As NBFCs turn off tap, realty funds see deal proposal spurt but remain wary

Illustration by Binay Sinha

After non-banking finance companies (NBFCs) tightened liquidity flow to property developers over the past month, private equity (PE) funds are seeing a spurt in proposals from developers for funding. 

"Developers need capital to sustain the current cycle. From that perspective, they are coming," said Vikas Chimakurthy, chief executive officer (CEO) at Kotak Realty Fund.  

Defaults at Infrastructure Leasing & Financial Services (IL&FS) has made it difficult for NBFCs to raise money, forcing them to avoid new lending and stop the disbursal of already sanctioned loans.

Sharad Mittal, CEO at Motilal Oswal Real Estate Fund, said after NBFCs had gone slow on lending to developers, deal flow had gone up significantly for funds like theirs. 


  • PE funds see spurt in deals
  • Charging 150 to 200 bps more in new deals
  • Structures such as 'payable when able' becoming popular
  • Funds treading cautiously
  • Funds becoming flexible in repayment

According to Reserve Bank data, NBFCs have exposure of 7.5 per cent to real estate. This amounted to Rs 1.65 trillion as on end-March.


However, property funds are treading cautiously, given the scenario in the segment. 

"Where NBFCs have given significant leverage and the loan to value (ratio) is not justified, we cannot give money. In most instances, it is the case," said Chimakurthy. He said the existing providers would have to write down their loans or take over the collateral from developers.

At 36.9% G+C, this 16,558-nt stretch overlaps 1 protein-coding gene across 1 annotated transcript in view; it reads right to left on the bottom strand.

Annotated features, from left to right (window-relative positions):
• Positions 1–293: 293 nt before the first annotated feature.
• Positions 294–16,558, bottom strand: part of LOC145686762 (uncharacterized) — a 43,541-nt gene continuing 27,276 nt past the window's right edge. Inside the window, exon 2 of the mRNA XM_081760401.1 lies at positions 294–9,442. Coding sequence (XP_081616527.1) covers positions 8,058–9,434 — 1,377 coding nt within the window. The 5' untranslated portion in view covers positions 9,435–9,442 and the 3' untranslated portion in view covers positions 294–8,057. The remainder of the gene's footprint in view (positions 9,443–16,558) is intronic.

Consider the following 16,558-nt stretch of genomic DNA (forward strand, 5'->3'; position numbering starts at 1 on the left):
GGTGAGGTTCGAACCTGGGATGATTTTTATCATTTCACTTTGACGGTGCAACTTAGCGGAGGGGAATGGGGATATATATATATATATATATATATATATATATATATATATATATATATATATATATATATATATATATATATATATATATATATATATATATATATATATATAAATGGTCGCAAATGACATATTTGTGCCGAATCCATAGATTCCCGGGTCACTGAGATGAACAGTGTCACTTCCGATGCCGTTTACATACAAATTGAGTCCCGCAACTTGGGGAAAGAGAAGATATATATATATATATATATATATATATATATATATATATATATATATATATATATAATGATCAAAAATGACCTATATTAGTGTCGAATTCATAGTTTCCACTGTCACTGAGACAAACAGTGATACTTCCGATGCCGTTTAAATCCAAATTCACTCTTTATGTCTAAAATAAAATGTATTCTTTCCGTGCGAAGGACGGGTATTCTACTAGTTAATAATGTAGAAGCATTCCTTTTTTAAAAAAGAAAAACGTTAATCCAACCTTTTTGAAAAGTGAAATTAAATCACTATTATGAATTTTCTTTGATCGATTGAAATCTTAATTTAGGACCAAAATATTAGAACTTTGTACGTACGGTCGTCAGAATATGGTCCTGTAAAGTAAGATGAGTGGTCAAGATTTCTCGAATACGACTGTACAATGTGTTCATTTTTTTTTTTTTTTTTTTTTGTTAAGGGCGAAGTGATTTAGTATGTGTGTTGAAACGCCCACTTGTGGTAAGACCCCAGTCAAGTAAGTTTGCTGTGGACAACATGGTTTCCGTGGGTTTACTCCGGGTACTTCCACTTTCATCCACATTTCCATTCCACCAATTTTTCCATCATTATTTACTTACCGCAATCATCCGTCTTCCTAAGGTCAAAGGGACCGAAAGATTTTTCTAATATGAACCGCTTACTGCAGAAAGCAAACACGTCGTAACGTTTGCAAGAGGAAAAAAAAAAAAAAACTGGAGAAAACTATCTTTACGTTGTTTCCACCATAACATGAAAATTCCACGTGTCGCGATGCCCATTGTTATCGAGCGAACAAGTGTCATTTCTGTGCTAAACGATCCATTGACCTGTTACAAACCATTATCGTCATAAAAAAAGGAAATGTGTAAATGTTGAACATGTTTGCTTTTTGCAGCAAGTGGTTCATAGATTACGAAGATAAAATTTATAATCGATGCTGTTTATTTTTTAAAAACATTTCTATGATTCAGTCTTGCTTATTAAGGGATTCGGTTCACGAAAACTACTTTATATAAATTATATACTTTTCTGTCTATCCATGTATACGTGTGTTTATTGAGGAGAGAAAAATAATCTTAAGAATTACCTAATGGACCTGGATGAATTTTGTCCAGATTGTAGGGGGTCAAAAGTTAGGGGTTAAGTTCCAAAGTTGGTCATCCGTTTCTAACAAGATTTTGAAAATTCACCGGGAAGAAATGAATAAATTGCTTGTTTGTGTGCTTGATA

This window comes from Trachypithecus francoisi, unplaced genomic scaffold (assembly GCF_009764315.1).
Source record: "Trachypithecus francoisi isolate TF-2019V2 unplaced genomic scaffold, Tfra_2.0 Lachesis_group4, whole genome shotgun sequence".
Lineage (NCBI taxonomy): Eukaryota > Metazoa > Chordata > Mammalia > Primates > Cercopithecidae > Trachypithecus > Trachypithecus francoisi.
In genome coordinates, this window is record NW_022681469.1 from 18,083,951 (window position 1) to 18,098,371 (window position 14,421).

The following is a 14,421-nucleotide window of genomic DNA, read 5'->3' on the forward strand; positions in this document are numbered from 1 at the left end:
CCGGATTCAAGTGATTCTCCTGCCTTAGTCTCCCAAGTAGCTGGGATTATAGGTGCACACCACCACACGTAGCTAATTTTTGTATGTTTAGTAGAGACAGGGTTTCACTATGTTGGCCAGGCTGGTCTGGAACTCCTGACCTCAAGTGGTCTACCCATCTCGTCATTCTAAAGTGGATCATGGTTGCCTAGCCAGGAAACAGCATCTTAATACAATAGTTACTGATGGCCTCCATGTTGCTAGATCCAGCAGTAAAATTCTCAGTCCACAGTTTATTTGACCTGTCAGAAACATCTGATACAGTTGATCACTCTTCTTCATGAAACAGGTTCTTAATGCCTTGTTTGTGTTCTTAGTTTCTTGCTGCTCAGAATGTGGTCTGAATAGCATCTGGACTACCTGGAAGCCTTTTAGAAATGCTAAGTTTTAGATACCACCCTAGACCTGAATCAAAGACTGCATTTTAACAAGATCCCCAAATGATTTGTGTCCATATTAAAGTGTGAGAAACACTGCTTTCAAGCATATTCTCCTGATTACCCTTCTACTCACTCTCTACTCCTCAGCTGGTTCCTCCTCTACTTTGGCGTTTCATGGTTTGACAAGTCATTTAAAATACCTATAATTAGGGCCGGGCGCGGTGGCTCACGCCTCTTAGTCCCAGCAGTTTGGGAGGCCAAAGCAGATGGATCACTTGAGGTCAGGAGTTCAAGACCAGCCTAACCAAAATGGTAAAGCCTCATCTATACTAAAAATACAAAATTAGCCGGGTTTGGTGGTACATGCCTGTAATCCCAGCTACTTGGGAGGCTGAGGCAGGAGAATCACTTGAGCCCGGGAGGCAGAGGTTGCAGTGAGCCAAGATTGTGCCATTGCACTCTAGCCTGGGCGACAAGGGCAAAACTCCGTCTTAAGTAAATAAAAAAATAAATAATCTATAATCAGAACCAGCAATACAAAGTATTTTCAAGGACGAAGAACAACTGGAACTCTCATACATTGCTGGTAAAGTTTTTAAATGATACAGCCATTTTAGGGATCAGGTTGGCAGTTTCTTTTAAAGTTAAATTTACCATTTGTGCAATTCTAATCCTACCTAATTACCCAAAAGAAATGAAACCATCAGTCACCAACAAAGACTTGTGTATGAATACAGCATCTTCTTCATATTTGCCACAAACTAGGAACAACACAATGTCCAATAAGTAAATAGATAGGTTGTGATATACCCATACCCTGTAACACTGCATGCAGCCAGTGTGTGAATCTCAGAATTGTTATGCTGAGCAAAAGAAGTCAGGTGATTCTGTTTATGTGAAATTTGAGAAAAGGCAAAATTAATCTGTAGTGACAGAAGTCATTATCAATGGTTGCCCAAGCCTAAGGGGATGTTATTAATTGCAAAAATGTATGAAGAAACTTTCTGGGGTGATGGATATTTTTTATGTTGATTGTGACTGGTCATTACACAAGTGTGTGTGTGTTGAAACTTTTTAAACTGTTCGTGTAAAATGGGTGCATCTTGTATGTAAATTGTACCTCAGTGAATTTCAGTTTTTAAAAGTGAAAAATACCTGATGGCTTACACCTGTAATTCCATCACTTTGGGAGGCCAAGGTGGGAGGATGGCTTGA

Amit Goenka, CEO at fund manager Nisus Finance Services, says: "The challenge is how developers generate cash flow. Banks and housing finance companies have gone slow. Customers are delaying payments as they know developers cannot cancel their projects."


Given the demand for funds and tight lidquidity, PE funds are charging 150 to 200 basis points more in the new deals, market sources said. 

"Funds are saying borrowers can pay at the end of the year, instead of quarterly or half-yearly. But, they come at higher rates, 20-22 per cent," said the head of a PE fund, who did not want to be named.

Says Chimakurthy: "Cost of capital has increased across the market. That is given."


In the current scenario, structures like "payable when able" are becoming popular, wherein developers pay back their liabilities when cash flow comes. Kotak Realty Fund recently did a deal wherein the principal was guaranteed and returns would be taken when the cash began getting generated. 

"Basically, we are riding the curve with the developers," Chimakurthy said.  

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